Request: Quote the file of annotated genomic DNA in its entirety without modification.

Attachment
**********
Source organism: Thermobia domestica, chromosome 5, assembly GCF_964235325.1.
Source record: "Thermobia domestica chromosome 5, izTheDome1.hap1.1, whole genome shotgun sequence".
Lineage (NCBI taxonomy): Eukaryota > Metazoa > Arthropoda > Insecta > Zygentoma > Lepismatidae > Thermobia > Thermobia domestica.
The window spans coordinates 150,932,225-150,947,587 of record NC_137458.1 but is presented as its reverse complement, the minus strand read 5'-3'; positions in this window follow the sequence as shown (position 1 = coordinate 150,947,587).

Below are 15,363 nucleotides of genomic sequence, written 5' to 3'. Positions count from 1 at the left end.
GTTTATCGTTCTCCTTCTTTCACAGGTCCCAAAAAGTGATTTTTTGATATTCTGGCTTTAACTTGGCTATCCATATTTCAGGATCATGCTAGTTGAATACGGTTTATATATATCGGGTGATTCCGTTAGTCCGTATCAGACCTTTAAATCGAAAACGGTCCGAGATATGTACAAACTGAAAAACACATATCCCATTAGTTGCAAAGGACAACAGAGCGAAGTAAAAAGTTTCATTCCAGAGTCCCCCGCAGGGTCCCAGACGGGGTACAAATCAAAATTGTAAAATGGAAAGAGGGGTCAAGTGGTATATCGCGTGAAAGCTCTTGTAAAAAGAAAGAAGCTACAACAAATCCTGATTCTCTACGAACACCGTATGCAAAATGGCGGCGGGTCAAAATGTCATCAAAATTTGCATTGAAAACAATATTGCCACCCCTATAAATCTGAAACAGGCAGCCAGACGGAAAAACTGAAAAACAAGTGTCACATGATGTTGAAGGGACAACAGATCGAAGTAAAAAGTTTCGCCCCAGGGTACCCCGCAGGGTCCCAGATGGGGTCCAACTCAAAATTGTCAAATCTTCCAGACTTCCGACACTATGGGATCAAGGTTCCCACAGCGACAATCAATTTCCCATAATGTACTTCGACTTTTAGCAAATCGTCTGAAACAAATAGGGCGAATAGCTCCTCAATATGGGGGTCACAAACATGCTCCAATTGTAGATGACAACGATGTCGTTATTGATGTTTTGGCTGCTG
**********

Source organism: Thermobia domestica, chromosome 5, assembly GCF_964235325.1.
Source record: "Thermobia domestica chromosome 5, izTheDome1.hap1.1, whole genome shotgun sequence".
Lineage (NCBI taxonomy): Eukaryota > Metazoa > Arthropoda > Insecta > Zygentoma > Lepismatidae > Thermobia > Thermobia domestica.
The window spans coordinates 150,932,225-150,947,587 of record NC_137458.1 but is presented as its reverse complement, the minus strand read 5'-3'; positions in this window follow the sequence as shown (position 1 = coordinate 150,947,587).

Below are 15,363 nucleotides of genomic sequence, written 5' to 3'. Positions count from 1 at the left end.
GTTTATCGTTCTCCTTCTTTCACAGGTCCCAAAAAGTGATTTTTTGATATTCTGGCTTTAACTTGGCTATCCATATTTCAGGATCATGCTAGTTGAATACGGTTTATATATATCGGGTGATTCCGTTAGTCCGTATCAGACCTTTAAATCGAAAACGGTCCGAGATATGTACAAACTGAAAAACACATATCCCATTAGTTGCAAAGGACAACAGAGCGAAGTAAAAAGTTTCATTCCAGAGTCCCCCGCAGGGTCCCAGACGGGGTACAAATCAAAATTGTAAAATGGAAAGAGGGGTCAAGTGGTATATCGCGTGAAAGCTCTTGTAAAAAGAAAGAAGCTACAACAAATCCTGATTCTCTACGAACACCGTATGCAAAATGGCGGCGGGTCAAAATGTCATCAAAATTTGCATTGAAAACAATATTGCCACCCCTATAAATCTGAAACAGGCAGCCAGACGGAAAAACTGAAAAACAAGTGTCACATGATGTTGAAGGGACAACAGATCGAAGTAAAAAGTTTCGCCCCAGGGTACCCCGCAGGGTCCCAGATGGGGTCCAACTCAAAATTGTCAAATCTTCCAGACTTCCGACACTATGGGATCAAGGTTCCCACAGCGACAATCAATTTCCCATAATGTACTTCGACTTTTAGCAAATCGTCTGAAACAAATAGGGCGAATAGCTCCTCAATATGGGGGTCACAAACATGCTCCAATTGTAGATGACAACGATGTCGTTATTGATGTTTTGGCTGCTG